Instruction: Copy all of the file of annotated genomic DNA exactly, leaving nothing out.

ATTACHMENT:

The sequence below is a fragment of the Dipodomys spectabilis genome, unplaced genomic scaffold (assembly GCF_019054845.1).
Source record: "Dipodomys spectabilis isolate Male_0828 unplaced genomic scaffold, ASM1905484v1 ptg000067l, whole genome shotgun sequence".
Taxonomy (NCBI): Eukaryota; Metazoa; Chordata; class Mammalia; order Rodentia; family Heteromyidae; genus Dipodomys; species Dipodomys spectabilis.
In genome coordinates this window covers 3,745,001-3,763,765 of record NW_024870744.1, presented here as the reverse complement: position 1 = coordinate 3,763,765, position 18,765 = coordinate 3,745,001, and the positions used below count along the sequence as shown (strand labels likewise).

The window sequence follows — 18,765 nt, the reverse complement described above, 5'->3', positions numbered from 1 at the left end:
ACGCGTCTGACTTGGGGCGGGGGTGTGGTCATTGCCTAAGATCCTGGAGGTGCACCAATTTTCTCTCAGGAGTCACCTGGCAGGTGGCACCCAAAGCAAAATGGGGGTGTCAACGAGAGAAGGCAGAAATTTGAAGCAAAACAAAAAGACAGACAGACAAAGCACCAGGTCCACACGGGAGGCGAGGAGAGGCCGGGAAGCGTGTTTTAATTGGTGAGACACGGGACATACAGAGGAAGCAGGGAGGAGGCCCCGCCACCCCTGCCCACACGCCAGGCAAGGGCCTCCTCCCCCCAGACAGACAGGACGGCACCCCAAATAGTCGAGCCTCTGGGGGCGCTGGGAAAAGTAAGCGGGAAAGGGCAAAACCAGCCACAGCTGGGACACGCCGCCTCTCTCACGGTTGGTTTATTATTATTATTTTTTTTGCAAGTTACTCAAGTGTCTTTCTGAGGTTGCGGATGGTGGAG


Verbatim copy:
The sequence below is a fragment of the Dipodomys spectabilis genome, unplaced genomic scaffold (assembly GCF_019054845.1).
Source record: "Dipodomys spectabilis isolate Male_0828 unplaced genomic scaffold, ASM1905484v1 ptg000067l, whole genome shotgun sequence".
Taxonomy (NCBI): Eukaryota; Metazoa; Chordata; class Mammalia; order Rodentia; family Heteromyidae; genus Dipodomys; species Dipodomys spectabilis.
In genome coordinates this window covers 3,745,001-3,763,765 of record NW_024870744.1, presented here as the reverse complement: position 1 = coordinate 3,763,765, position 18,765 = coordinate 3,745,001, and the positions used below count along the sequence as shown (strand labels likewise).

The window sequence follows — 18,765 nt, the reverse complement described above, 5'->3', positions numbered from 1 at the left end:
ACGCGTCTGACTTGGGGCGGGGGTGTGGTCATTGCCTAAGATCCTGGAGGTGCACCAATTTTCTCTCAGGAGTCACCTGGCAGGTGGCACCCAAAGCAAAATGGGGGTGTCAACGAGAGAAGGCAGAAATTTGAAGCAAAACAAAAAGACAGACAGACAAAGCACCAGGTCCACACGGGAGGCGAGGAGAGGCCGGGAAGCGTGTTTTAATTGGTGAGACACGGGACATACAGAGGAAGCAGGGAGGAGGCCCCGCCACCCCTGCCCACACGCCAGGCAAGGGCCTCCTCCCCCCAGACAGACAGGACGGCACCCCAAATAGTCGAGCCTCTGGGGGCGCTGGGAAAAGTAAGCGGGAAAGGGCAAAACCAGCCACAGCTGGGACACGCCGCCTCTCTCACGGTTGGTTTATTATTATTATTTTTTTTGCAAGTTACTCAAGTGTCTTTCTGAGGTTGCGGATGGTGGAG